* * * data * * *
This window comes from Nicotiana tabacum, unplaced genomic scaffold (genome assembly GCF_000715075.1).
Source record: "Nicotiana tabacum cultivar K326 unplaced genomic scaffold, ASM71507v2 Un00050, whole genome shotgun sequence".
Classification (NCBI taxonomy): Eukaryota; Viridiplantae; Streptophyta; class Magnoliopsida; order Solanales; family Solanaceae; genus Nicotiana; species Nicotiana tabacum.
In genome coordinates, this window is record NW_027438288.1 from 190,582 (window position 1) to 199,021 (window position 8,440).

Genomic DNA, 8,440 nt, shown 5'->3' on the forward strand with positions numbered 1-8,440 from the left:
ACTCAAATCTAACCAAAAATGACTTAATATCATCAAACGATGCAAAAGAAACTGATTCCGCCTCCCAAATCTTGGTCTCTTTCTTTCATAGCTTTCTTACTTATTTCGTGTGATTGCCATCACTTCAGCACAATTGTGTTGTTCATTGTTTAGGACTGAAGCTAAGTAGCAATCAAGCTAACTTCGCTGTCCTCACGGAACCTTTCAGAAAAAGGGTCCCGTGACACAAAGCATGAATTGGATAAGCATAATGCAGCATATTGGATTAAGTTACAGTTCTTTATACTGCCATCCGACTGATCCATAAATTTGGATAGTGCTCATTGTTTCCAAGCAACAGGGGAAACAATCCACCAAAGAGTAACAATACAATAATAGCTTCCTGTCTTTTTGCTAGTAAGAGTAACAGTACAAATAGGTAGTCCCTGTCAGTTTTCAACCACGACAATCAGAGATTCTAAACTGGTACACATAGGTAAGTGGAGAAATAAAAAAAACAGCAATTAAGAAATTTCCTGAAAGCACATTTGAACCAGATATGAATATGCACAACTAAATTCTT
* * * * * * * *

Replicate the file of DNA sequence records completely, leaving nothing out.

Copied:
This window comes from Nicotiana tabacum, unplaced genomic scaffold (genome assembly GCF_000715075.1).
Source record: "Nicotiana tabacum cultivar K326 unplaced genomic scaffold, ASM71507v2 Un00050, whole genome shotgun sequence".
Classification (NCBI taxonomy): Eukaryota; Viridiplantae; Streptophyta; class Magnoliopsida; order Solanales; family Solanaceae; genus Nicotiana; species Nicotiana tabacum.
In genome coordinates, this window is record NW_027438288.1 from 190,582 (window position 1) to 199,021 (window position 8,440).

Genomic DNA, 8,440 nt, shown 5'->3' on the forward strand with positions numbered 1-8,440 from the left:
ACTCAAATCTAACCAAAAATGACTTAATATCATCAAACGATGCAAAAGAAACTGATTCCGCCTCCCAAATCTTGGTCTCTTTCTTTCATAGCTTTCTTACTTATTTCGTGTGATTGCCATCACTTCAGCACAATTGTGTTGTTCATTGTTTAGGACTGAAGCTAAGTAGCAATCAAGCTAACTTCGCTGTCCTCACGGAACCTTTCAGAAAAAGGGTCCCGTGACACAAAGCATGAATTGGATAAGCATAATGCAGCATATTGGATTAAGTTACAGTTCTTTATACTGCCATCCGACTGATCCATAAATTTGGATAGTGCTCATTGTTTCCAAGCAACAGGGGAAACAATCCACCAAAGAGTAACAATACAATAATAGCTTCCTGTCTTTTTGCTAGTAAGAGTAACAGTACAAATAGGTAGTCCCTGTCAGTTTTCAACCACGACAATCAGAGATTCTAAACTGGTACACATAGGTAAGTGGAGAAATAAAAAAAACAGCAATTAAGAAATTTCCTGAAAGCACATTTGAACCAGATATGAATATGCACAACTAAATTCTT